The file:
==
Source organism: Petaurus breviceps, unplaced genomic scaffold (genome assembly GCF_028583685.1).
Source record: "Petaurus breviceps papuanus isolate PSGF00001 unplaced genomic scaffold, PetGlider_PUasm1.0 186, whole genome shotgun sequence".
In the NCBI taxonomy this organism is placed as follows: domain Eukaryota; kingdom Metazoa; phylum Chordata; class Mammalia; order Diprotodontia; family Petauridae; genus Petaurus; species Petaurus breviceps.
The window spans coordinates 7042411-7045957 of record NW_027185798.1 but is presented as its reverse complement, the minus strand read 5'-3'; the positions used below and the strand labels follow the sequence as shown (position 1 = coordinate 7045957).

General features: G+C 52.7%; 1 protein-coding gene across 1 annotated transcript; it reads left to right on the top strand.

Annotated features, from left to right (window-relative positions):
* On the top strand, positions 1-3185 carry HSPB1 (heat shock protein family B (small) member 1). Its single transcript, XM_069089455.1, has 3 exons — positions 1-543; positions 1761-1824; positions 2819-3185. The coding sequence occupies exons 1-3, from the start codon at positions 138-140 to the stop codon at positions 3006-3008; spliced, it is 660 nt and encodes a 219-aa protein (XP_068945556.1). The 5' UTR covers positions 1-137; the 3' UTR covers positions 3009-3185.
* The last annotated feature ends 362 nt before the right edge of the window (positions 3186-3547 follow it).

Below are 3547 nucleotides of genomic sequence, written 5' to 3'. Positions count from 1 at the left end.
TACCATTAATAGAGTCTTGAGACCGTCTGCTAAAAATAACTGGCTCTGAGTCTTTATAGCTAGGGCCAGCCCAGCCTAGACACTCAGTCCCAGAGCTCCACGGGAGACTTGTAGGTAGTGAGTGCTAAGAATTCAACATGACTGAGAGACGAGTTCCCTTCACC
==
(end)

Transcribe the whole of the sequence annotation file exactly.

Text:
Source organism: Petaurus breviceps, unplaced genomic scaffold (genome assembly GCF_028583685.1).
Source record: "Petaurus breviceps papuanus isolate PSGF00001 unplaced genomic scaffold, PetGlider_PUasm1.0 186, whole genome shotgun sequence".
In the NCBI taxonomy this organism is placed as follows: domain Eukaryota; kingdom Metazoa; phylum Chordata; class Mammalia; order Diprotodontia; family Petauridae; genus Petaurus; species Petaurus breviceps.
The window spans coordinates 7042411-7045957 of record NW_027185798.1 but is presented as its reverse complement, the minus strand read 5'-3'; the positions used below and the strand labels follow the sequence as shown (position 1 = coordinate 7045957).

General features: G+C 52.7%; 1 protein-coding gene across 1 annotated transcript; it reads left to right on the top strand.

Annotated features, from left to right (window-relative positions):
* On the top strand, positions 1-3185 carry HSPB1 (heat shock protein family B (small) member 1). Its single transcript, XM_069089455.1, has 3 exons — positions 1-543; positions 1761-1824; positions 2819-3185. The coding sequence occupies exons 1-3, from the start codon at positions 138-140 to the stop codon at positions 3006-3008; spliced, it is 660 nt and encodes a 219-aa protein (XP_068945556.1). The 5' UTR covers positions 1-137; the 3' UTR covers positions 3009-3185.
* The last annotated feature ends 362 nt before the right edge of the window (positions 3186-3547 follow it).

Below are 3547 nucleotides of genomic sequence, written 5' to 3'. Positions count from 1 at the left end.
TACCATTAATAGAGTCTTGAGACCGTCTGCTAAAAATAACTGGCTCTGAGTCTTTATAGCTAGGGCCAGCCCAGCCTAGACACTCAGTCCCAGAGCTCCACGGGAGACTTGTAGGTAGTGAGTGCTAAGAATTCAACATGACTGAGAGACGAGTTCCCTTCACC